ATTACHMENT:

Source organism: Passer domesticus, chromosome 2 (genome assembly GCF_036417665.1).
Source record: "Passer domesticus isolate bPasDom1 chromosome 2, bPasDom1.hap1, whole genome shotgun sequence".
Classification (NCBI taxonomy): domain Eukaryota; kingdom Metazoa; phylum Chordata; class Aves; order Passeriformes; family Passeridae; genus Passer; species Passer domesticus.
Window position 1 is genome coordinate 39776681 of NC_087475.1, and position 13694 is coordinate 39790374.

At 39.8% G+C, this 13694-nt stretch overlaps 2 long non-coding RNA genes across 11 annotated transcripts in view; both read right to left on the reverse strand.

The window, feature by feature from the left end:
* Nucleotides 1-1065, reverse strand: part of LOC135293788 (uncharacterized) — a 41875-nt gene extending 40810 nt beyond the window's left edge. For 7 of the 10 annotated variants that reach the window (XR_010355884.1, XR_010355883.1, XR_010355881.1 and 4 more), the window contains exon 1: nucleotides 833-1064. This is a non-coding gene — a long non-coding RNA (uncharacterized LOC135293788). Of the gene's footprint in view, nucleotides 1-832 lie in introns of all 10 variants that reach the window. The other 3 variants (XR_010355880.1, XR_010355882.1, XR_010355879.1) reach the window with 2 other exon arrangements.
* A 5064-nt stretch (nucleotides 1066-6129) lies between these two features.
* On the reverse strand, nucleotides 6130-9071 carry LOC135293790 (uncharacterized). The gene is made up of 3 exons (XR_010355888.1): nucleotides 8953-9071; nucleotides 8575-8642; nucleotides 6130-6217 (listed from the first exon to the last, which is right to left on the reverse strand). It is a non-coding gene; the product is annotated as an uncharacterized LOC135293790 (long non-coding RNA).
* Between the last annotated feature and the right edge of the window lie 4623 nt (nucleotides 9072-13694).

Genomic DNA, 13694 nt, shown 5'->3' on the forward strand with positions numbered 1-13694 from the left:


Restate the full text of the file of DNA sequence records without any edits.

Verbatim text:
Source organism: Passer domesticus, chromosome 2 (genome assembly GCF_036417665.1).
Source record: "Passer domesticus isolate bPasDom1 chromosome 2, bPasDom1.hap1, whole genome shotgun sequence".
Classification (NCBI taxonomy): domain Eukaryota; kingdom Metazoa; phylum Chordata; class Aves; order Passeriformes; family Passeridae; genus Passer; species Passer domesticus.
Window position 1 is genome coordinate 39776681 of NC_087475.1, and position 13694 is coordinate 39790374.

At 39.8% G+C, this 13694-nt stretch overlaps 2 long non-coding RNA genes across 11 annotated transcripts in view; both read right to left on the reverse strand.

The window, feature by feature from the left end:
* Nucleotides 1-1065, reverse strand: part of LOC135293788 (uncharacterized) — a 41875-nt gene extending 40810 nt beyond the window's left edge. For 7 of the 10 annotated variants that reach the window (XR_010355884.1, XR_010355883.1, XR_010355881.1 and 4 more), the window contains exon 1: nucleotides 833-1064. This is a non-coding gene — a long non-coding RNA (uncharacterized LOC135293788). Of the gene's footprint in view, nucleotides 1-832 lie in introns of all 10 variants that reach the window. The other 3 variants (XR_010355880.1, XR_010355882.1, XR_010355879.1) reach the window with 2 other exon arrangements.
* A 5064-nt stretch (nucleotides 1066-6129) lies between these two features.
* On the reverse strand, nucleotides 6130-9071 carry LOC135293790 (uncharacterized). The gene is made up of 3 exons (XR_010355888.1): nucleotides 8953-9071; nucleotides 8575-8642; nucleotides 6130-6217 (listed from the first exon to the last, which is right to left on the reverse strand). It is a non-coding gene; the product is annotated as an uncharacterized LOC135293790 (long non-coding RNA).
* Between the last annotated feature and the right edge of the window lie 4623 nt (nucleotides 9072-13694).

Genomic DNA, 13694 nt, shown 5'->3' on the forward strand with positions numbered 1-13694 from the left: